August saw me doing something I last did in 2015, a Land’s End to John O’Groats tour. This time I was the tour leader taking 18 other riders on the journey. They were a pretty diverse group both in terms of age and riding experience, but they bonded well as a team and I was very proud to see them all standing on the finish line in John O’Groats. It was fun listening to them talking about their experiences at the finish. It brought back so many memories of my own ride in 2015. You can read about my 2015 adventure elsewhere in this blog and also in my book, Passione Celeste. This year’s route was very similar to the 2015 one with a few minor differences including a climb through Cheddar Gorge which I hadn’t ridden before and, despite the best efforts of the rain, was spectacular. One of the riders on the Lejog was Greg who comes from Tulsa, Oklahoma and with whom I last rode with in 2018 on my tour across the USA was one of the team. It was great to catch up with him and reminisce about our experiences. I also arranged for Pete, my USA Tour ‘Brother’ join us on one of the stages in southern Scotland. This was a complete surprise for Greg and we rode together from Peebles to the outskirts of Edinburgh. The look on Greg’s face when he first saw Pete was quite something.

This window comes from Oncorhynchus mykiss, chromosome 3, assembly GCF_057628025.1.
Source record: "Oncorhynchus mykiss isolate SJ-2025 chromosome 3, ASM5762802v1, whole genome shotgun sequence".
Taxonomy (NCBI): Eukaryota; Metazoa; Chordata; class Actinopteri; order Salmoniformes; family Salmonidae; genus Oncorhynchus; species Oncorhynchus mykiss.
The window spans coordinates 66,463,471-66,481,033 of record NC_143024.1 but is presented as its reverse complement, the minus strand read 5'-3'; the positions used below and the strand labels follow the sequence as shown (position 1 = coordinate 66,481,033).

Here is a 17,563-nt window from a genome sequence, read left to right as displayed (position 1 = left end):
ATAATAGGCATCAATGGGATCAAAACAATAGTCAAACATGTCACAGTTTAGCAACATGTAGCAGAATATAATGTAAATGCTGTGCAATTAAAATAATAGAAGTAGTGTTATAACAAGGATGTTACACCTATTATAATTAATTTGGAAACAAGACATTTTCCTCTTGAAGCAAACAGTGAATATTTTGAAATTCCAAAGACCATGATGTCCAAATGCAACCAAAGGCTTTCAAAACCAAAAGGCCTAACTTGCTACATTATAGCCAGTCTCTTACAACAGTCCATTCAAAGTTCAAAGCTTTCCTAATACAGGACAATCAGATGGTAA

I also completed my longest ride of the year in August – 135 miles. This was a 100-mile sportive and I got the extra miles by riding from home to the start and back at the end. The course took us round much of Suffolk on roads that I am very familiar with. The actual route was not one I had followed before so it was really enjoyable to see the scenery through someone else’s eyes as it were. It was an unusually hot day too and made me think of California which I yearned to return to.

During September I had my longest spell this year off the bike. This was because for a week I crossed over to the dark side and went hiking. This was a momentous occasion since in 2005, together with a college friend, I set out to walk the 630-mile South West Coast Path from Minehead in Somerset to South Haven Point in Dorset. We have walked most years in between, usually taking a week in either May or September. Walking speed was definitely not the objective. Quite the reverse. It has been much more about chilling out in the countryside, admiring the spectacular coastal views and meeting an amazing number of interesting and in some cases, eccentric people along the way. We both enjoy a good curry so the other objective was to eat as many as we could. At the final count, after 64 days walking we have consumed 45 curries! It was a strange feeling when we finished and I felt quite disconcerted. Having spent so many years pursuing our goal, finishing it left me feeling quite empty. What next I wonder? Well, we have tentatively thought about continuing to walk eastwards along England’s south coast maybe as far as London. Nothing definite is scheduled though.